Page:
Date of Graduation
Doctor of Philosophy in Psychology (PhD)
Elizabeth Hellmuth Margulis
Second Committee Member
entrainment, music cognition, rhythm perception, speech perception, time perception
Neural, perceptual, and cognitive oscillations synchronize with rhythmic events in both speech (Luo & Poeppel, 2007) and music (Snyder & Large, 2005). This synchronization decreases perceptual thresholds to temporally predictable events (Lawrance et al., 2014), improves task performance (Ellis & Jones, 2010), and enables speech intelligibility (Peelle & Davis, 2012). Despite implications of music-language transfer effects for improving language outcomes (Gordon et al., 2015), proposals that shared neural and cognitive resources underlie music and speech rhythm perception (e.g., Tierney & Kraus, 2014) are not yet substantiated. The present research aimed to explore this potential overlap by testing whether music-induced oscillations affect metric speech tempo perception, and vice versa. We presented in each of 432 trials a prime sequence (seven repetitions of either a metric speech utterance or analogous musical phrase) followed by a standard-comparison pair (either two identical speech utterances or two identical musical phrases). Twenty-two participants judged whether the comparison was slower than, faster than, or the same tempo as the standard. We manipulated whether the prime was slower than, faster than, or the same tempo as the standard. Tempo discrimination accuracy was higher when the standard tempo was the same as, compared to slower or faster than, the prime tempo. These findings support the shared-resources view more than the independent-resources view, and they have implications for music-language transfer effects showing improvements in verbal memory (Chan et al., 1998), speech-in-noise perception (Strait et al., 2012), and reading ability in children and adults (Tierney & Kraus, 2013).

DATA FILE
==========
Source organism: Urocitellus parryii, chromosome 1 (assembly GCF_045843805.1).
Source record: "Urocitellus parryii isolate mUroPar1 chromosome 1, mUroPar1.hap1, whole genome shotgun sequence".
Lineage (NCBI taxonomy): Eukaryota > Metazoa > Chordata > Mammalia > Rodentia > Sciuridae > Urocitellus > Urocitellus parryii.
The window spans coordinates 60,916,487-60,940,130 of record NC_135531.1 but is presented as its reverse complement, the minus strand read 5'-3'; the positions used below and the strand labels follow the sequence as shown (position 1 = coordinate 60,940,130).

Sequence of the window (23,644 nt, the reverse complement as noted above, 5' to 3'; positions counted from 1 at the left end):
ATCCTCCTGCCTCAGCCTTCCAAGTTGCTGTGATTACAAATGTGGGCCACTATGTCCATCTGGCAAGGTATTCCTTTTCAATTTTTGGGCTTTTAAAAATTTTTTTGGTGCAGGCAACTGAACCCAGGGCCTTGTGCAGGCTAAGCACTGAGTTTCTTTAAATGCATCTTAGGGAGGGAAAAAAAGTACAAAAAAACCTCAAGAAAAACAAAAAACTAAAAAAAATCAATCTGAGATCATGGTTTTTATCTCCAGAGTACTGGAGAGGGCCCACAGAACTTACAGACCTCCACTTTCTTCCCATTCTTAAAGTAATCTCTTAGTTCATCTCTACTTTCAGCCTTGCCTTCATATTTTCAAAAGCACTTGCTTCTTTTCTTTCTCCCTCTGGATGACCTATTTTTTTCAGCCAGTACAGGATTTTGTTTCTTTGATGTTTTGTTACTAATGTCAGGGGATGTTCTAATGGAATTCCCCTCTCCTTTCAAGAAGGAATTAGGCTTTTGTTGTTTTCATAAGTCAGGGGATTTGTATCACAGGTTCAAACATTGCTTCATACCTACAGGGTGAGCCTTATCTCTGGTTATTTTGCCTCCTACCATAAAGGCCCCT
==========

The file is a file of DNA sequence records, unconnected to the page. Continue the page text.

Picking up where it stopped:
Simchy-Gross, R. (2019). Music, Language, and Rhythmic Timing. Graduate Theses and Dissertations Retrieved from https://scholarworks.uark.edu/etd/3175